A child is about 1 meter tall
1 meter = 1,000,000,000 nm

Sugar Molecule

Sugar Molecule

A sugar molecule is about 1 nanometer wide

A sugar molecule is about 1 BILLION times smaller than a child, and when we get that small we're dealing with NANOTECHNOLOGY.

A Nanotechnology Outreach Experience

based on Nanotechnology Webquest by
Jeanne Nye1 and Andrew Greenberg, Ph.D.2

Choices materials and website design modified by Angela Jones, Ph.D.2

1Lake Mills Middle School and 2University of Wisconsin-Madison


Imagine ... a single area of scientific discovery with the potential to enable a wealth of innovative new technologies across all areas of our society. Nanotechnology, utilizing the manipulation of individual atoms, has this potential. Besides making existing products and processes better, nanotechnology has the potential to:

  • profoundly change our economy
  • improve our standard of living,
  • bring about the next industrial revolution.

Nanotechnology research and development (R&D) is aimed at understanding and creating improved materials, devices and systems that utilize nanoscale properties and functions. These innovations have potentially broad societal and ethical implications, some positive and some negative. The National Nanotechnology Initiative (NNI) was established to oversee these Federal R&D programs. One of NNI's responsibilities is to distribute available monies to qualifying agencies.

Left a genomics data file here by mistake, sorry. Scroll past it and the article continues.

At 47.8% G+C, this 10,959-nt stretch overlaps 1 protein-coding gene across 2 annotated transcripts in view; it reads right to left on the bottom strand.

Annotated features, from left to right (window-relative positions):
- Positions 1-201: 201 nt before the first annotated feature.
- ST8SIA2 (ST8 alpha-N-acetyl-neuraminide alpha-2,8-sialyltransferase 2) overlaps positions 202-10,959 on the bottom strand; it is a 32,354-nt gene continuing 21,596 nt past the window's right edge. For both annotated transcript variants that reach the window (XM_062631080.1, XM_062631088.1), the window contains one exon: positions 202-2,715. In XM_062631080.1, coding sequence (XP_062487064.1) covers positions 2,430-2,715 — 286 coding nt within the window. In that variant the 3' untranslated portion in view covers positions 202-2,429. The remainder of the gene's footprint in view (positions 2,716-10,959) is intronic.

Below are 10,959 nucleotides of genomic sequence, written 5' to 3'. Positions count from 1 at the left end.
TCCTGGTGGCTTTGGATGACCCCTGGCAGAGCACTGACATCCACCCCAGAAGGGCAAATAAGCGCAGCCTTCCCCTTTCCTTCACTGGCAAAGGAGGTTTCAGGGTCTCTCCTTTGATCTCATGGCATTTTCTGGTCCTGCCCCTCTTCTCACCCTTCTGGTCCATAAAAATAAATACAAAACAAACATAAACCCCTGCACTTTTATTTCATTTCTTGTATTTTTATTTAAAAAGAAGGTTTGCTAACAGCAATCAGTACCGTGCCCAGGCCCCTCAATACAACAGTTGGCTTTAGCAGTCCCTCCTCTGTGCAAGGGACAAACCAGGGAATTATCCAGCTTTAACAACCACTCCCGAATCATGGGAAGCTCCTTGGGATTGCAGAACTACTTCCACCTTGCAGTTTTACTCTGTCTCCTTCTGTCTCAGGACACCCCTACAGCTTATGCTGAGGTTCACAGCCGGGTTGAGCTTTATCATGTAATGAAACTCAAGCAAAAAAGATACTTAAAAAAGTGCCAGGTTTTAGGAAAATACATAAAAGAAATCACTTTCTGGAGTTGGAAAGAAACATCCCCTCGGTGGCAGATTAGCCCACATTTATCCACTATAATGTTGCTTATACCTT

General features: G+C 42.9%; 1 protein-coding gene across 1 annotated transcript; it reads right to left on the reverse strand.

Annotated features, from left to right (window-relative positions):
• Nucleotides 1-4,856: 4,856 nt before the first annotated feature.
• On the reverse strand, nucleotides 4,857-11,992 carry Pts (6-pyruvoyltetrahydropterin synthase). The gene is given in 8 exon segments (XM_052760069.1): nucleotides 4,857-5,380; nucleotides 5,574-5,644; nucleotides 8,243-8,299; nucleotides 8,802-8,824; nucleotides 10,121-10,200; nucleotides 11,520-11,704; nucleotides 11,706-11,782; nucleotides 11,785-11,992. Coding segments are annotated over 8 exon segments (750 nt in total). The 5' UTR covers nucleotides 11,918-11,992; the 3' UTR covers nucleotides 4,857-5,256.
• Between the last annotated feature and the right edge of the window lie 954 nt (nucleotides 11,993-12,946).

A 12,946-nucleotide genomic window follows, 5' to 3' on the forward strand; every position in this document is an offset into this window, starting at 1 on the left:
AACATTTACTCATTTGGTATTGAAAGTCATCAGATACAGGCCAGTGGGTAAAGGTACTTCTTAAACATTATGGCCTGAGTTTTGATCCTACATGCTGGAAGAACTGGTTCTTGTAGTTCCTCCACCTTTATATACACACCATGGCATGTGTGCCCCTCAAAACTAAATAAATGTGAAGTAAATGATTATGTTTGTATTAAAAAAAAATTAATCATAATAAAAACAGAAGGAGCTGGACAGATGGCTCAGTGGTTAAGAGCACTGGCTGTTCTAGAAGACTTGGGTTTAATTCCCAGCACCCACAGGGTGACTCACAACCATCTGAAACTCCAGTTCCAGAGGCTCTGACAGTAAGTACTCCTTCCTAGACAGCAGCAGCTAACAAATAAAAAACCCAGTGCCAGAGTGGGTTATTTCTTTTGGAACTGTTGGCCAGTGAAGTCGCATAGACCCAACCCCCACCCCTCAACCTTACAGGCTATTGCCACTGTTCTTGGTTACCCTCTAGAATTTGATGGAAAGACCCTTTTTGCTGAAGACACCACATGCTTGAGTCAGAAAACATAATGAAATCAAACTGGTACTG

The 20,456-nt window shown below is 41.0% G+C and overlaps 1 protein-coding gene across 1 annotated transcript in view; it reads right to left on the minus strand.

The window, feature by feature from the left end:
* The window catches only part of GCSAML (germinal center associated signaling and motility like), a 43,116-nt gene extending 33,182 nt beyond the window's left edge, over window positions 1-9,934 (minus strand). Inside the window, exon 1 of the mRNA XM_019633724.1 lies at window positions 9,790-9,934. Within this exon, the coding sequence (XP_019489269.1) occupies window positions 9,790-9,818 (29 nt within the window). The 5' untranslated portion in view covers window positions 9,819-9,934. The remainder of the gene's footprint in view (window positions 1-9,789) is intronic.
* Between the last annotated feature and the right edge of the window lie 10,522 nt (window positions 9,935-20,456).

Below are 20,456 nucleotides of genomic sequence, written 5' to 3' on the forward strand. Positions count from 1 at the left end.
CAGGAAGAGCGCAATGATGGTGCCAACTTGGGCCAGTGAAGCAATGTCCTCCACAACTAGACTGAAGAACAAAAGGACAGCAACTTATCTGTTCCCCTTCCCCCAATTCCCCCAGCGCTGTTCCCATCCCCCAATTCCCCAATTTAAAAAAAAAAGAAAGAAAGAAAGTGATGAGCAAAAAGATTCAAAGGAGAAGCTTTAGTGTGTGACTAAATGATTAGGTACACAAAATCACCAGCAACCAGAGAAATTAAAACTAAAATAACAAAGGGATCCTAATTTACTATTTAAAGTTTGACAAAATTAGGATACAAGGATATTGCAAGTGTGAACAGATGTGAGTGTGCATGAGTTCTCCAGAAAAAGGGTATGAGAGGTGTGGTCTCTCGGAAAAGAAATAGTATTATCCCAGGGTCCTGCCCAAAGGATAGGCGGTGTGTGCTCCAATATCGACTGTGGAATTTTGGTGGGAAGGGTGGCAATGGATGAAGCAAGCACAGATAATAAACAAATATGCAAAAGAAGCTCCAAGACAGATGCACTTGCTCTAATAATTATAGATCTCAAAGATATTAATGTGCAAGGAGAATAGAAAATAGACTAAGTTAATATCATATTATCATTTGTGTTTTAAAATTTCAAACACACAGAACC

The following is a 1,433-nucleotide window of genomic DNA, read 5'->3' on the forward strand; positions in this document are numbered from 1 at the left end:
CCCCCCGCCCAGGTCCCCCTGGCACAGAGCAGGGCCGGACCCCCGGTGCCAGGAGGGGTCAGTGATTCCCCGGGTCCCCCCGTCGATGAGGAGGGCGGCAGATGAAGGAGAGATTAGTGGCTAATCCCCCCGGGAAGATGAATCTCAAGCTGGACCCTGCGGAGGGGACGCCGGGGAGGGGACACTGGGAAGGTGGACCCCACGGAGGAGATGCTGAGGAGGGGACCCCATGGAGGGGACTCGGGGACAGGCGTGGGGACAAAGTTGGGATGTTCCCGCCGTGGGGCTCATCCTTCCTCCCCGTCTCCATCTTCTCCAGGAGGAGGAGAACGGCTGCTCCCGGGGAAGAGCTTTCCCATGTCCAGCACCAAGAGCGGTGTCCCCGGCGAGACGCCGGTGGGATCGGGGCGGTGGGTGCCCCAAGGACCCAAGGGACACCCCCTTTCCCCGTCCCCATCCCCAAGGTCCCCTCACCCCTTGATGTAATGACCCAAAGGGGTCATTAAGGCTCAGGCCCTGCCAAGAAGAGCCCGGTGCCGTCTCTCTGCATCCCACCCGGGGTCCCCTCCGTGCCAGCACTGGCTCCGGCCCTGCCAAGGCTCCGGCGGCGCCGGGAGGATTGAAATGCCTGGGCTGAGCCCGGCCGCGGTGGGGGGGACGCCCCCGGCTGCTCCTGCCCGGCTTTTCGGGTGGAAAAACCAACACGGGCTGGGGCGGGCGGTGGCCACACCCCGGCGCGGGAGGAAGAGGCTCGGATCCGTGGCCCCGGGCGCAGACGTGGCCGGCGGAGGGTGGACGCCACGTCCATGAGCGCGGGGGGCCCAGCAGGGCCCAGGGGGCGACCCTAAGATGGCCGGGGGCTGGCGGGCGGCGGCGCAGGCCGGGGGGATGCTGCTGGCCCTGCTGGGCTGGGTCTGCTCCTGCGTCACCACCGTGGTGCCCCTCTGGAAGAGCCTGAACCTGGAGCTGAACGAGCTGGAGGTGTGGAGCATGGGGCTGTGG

This outreach activity is designed to engage you in a debate on nanotechnology. Click on "Scenario" on the navigation bar at the top of the screen to read the scenario for this activity. Instructions will follow.

Gecko Foot Gecko Toe
Morpo Butterfly Morpho Microribs

Photo Credits

In banner design from left to right -
Nasturtium leaf nanocrystal bundles: A. Otten and S. Herminghaus, Göttingen, Germany
Pollen grains: Public domain
Money: Stock image
U.S. Capitol building: Public domain

In right panel from left to right and top to bottom -
Gecko foot: A.Dhinojwala, University of Akron
Gecko toe lamellae: C. Mathisen, FEI Company
Morpho butterfly: Wikimedia Commons
Morpho butterfly wing microribs: S.Yoshioka, Osaka University

For feedback, questions or accessibility issues, click here for email address.

Copyright © 2011 Board of Regents of the University of Wisconsin System